SIP has spelled the end of the road for Primary Rate Interface (PRI)
Representing the Public Switched Telephone Network, the primary rate interface, or PRI, is becoming largely obsolete as more and more businesses are recognizing the benefits of Voice Over IP technology and switching to SIP.
In addition to providing businesses with substantial cost savings by eliminating the need for expensive PRIs, BRIs, and local PTSN gateways, SIP is also extremely flexible and easily capable of scaling to meet the growing demands of companies large and small. Thanks to these benefits and many more, PRI is now considered by many as a dead technology reminiscent of a bygone era.
The Differences Between PRI and SIP
PRI is simply a digital circuit that provides 23 voice paths or channels as well as one signaling channel. PRI directly connects to the PSTN, so there is no need to question the call quality. However, since having a PRI system requires substantial hardware, cables, and costs, it is not ideal for today’s dynamic business environments.
SIP trunks, on the other hand, are call paths transmitted via the Internet that can be ordered in nearly any increment. Unlike PRI, there is no hardware to install, so it provides businesses with a cost-effective, malleable, and reliable data and telephony system. Here are some specific advantages related to SIP:
• SIP Provides a Virtual Connection
While PRI establishes a physical connection that requires each circuit to be physically connected via cables and the use of expensive termination hardware, SIP connections are virtual. Rather than being limited by frustrating hardware restrictions, businesses utilizing SIP are only limited by the bandwidth they have available, providing much greater flexibility.
• SIP is Easily Scalable
In order to scale up with PRI, you must have new circuits installed and add termination hardware in voice channel increments of 23. SIP, on the other hand, can be easily scaled up or down through a simple change in software configuration. Not only does this provide companies with burst capabilities on-demand, but it also allows new SIP trunks to be implemented in hours or days rather than weeks.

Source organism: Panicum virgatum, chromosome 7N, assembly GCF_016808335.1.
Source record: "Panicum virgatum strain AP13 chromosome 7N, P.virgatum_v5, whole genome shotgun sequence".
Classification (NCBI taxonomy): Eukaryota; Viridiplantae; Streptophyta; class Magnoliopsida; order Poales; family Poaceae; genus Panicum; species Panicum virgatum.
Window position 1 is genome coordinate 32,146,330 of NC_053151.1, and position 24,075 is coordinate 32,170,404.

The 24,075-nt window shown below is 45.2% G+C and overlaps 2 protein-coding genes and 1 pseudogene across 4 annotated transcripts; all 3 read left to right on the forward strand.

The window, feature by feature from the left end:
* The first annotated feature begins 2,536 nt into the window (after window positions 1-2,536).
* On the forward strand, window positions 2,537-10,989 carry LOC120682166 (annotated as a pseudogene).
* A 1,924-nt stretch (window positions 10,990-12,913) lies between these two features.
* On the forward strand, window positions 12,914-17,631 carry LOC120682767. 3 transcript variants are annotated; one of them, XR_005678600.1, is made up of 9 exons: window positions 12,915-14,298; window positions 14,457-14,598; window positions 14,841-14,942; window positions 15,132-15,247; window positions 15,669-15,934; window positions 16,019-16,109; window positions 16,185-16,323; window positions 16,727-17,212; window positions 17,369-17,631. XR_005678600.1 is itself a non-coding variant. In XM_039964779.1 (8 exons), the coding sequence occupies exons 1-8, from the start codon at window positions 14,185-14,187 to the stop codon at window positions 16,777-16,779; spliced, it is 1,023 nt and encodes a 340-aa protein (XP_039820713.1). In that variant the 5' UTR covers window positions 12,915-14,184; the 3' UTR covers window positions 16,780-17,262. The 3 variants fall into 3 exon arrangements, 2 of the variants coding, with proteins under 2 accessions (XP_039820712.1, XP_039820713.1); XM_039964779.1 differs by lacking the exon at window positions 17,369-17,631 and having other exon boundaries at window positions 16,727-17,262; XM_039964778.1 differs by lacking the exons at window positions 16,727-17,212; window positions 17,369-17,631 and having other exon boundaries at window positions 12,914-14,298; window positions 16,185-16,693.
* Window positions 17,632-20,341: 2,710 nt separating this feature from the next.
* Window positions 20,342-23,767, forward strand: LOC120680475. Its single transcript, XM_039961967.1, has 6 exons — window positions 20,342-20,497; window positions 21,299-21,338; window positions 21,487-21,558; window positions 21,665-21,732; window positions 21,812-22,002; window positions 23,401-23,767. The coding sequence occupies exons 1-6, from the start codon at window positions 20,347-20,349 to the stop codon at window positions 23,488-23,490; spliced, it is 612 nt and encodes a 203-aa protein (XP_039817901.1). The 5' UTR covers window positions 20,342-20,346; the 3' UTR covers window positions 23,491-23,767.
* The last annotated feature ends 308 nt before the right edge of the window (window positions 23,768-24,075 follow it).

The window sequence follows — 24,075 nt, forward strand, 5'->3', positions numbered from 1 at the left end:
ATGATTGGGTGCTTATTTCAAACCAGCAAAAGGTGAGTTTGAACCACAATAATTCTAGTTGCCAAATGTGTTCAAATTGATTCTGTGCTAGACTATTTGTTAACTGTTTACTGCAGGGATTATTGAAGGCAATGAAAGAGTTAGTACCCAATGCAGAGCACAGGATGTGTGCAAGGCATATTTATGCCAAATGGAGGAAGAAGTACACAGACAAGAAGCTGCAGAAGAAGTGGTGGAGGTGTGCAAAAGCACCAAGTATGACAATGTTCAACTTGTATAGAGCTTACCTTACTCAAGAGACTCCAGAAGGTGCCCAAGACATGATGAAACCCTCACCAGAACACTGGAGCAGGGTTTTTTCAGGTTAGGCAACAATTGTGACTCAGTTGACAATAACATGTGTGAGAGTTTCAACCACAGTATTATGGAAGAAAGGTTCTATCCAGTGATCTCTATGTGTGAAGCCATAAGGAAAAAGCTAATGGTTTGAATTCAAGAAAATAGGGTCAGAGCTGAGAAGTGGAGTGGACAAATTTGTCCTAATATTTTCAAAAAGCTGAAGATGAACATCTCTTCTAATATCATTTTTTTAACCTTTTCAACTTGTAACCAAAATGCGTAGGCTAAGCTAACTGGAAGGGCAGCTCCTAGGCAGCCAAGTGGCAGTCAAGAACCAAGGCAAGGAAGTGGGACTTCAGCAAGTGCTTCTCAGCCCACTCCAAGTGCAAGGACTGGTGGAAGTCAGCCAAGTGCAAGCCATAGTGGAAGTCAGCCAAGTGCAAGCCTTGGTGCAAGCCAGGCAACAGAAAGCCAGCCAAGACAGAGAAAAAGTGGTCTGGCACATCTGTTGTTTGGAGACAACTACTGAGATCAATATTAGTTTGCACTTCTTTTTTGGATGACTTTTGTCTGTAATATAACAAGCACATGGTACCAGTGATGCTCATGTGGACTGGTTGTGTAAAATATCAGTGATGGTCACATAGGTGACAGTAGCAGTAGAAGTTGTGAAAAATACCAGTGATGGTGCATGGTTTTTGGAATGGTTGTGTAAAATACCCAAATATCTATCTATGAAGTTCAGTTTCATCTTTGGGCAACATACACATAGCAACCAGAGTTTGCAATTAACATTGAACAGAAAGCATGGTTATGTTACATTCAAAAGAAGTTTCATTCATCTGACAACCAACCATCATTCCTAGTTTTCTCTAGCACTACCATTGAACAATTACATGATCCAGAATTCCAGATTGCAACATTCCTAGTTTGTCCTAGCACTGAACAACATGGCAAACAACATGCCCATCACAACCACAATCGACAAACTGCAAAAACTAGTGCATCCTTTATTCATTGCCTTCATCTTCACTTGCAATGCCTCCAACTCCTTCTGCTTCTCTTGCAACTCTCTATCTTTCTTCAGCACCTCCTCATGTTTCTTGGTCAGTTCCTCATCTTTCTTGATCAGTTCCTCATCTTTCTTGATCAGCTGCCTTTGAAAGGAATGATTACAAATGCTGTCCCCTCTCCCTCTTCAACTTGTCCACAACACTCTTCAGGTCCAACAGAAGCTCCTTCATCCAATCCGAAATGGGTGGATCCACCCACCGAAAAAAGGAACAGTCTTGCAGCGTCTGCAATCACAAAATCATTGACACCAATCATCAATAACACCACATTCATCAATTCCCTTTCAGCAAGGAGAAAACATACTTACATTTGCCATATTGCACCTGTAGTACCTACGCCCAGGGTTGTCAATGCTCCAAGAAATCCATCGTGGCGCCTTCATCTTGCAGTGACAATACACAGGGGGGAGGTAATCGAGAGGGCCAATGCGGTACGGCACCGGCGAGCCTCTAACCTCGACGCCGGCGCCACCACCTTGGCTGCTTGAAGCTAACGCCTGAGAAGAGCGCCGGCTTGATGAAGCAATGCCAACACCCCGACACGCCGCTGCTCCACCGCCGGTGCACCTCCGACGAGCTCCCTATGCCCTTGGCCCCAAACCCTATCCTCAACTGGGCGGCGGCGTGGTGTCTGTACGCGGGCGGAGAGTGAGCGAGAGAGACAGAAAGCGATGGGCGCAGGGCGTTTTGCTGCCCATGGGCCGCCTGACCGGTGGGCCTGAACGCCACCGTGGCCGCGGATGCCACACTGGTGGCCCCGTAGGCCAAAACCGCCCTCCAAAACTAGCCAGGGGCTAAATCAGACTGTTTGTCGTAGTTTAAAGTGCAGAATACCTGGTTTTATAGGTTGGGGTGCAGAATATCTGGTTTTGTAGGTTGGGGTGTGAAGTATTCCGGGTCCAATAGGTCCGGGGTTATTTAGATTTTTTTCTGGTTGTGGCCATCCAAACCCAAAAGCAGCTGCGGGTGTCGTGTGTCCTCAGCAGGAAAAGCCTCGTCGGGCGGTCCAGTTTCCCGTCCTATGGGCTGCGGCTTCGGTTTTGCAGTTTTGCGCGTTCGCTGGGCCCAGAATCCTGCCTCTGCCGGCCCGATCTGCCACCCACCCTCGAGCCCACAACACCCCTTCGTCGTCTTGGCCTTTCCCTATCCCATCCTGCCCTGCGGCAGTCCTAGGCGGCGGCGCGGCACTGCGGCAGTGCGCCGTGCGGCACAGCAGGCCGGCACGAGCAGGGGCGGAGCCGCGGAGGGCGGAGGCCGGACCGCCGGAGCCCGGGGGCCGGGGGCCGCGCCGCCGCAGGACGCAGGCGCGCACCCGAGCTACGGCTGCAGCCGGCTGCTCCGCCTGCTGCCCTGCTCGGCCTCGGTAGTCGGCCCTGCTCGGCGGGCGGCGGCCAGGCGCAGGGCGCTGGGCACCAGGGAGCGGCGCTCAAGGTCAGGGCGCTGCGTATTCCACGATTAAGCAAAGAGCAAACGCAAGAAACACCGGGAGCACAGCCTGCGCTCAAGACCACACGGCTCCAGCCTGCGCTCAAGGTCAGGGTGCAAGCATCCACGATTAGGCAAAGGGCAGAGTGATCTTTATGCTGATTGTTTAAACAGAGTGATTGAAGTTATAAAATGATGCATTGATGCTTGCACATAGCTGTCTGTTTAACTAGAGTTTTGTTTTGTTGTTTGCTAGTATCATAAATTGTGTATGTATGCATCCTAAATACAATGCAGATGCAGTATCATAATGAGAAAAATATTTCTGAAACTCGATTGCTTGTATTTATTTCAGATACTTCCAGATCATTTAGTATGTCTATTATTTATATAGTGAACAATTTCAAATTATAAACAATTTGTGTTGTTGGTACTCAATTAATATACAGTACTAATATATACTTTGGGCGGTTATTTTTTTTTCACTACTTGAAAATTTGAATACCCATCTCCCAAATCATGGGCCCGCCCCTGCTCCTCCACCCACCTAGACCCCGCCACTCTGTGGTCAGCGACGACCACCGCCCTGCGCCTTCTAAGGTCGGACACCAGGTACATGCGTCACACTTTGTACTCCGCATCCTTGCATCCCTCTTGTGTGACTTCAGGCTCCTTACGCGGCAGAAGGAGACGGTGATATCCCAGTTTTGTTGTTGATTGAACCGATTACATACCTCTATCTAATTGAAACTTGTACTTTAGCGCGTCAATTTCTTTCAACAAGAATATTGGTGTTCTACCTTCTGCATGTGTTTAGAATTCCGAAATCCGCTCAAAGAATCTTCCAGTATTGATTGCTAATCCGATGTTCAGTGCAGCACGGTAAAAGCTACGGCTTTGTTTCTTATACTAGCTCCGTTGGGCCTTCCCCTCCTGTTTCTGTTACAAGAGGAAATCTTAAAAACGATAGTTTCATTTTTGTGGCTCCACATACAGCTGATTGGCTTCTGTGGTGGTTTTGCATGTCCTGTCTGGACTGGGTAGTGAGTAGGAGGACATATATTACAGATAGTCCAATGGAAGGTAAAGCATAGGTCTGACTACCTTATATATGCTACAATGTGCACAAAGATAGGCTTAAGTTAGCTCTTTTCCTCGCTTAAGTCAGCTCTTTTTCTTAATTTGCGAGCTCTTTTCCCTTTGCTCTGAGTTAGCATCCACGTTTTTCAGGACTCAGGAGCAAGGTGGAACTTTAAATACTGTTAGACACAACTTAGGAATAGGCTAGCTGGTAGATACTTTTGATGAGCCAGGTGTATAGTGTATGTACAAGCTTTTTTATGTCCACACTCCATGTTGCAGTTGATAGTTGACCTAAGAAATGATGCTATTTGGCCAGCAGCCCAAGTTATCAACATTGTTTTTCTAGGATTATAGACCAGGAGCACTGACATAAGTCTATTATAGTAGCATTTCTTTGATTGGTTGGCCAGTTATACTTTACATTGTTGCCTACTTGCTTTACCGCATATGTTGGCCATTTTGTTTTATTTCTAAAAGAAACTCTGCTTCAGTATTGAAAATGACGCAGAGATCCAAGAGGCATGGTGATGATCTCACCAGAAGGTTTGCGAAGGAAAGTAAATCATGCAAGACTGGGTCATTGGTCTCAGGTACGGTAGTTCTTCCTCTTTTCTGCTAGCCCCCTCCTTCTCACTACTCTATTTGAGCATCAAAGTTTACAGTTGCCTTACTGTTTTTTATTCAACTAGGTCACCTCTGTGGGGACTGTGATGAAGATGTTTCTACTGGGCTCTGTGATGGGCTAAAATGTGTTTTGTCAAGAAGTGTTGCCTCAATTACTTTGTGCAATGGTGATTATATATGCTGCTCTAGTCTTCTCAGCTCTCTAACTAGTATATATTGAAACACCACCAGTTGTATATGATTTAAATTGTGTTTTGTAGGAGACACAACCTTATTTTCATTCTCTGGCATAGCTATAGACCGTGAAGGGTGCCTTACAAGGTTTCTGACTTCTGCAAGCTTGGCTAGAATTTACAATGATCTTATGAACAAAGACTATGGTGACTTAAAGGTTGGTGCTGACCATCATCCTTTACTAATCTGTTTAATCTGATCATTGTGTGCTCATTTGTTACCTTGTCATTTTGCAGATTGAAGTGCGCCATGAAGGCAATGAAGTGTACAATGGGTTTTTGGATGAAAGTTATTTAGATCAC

• SIP is More Cost-Efficient
The cost of operating a PRI is typically dependent on the number of circuits being used by a business. For companies requiring more voice channels, the cost model of PRI is noticeably inefficient. Thankfully, companies provide an array of pricing models for SIP based primarily on usage. In comparison to the cost of PRI circuits and hardware, SIP costs are significantly lower.
• Capacity Planning is Much Simpler with SIP
With PRI, additional capacity must typically be planned weeks in advance, because it takes considerable time to order and install new termination hardware and circuits. However, increasing capacity with SIP is as simple as making a quick and easy software change. With SIP, there is also only a single network to manage, a single set of necessary cables, and bandwidth can be freed up for data and used as needed. SIP trunks can also be grouped at one specific company location or shared in multiple locations across a company, allowing them to efficiently realize economies of scale.
• SIP is Ideal for Disaster Recovery Situations
While it is possible to divert calls to other locations with PRI in the event of an accident, it is a complex and expensive process. SIP technology, on the other hand, allows businesses to automatically re-route their calls to other locations should one location get knocked offline by a natural disaster or any other event.
Just like the days of the switchboard operator, the days of PRI have come and gone. SIP is simply much more cost-effective, flexible, and easy to manage, making it an ideal choice for today’s businesses.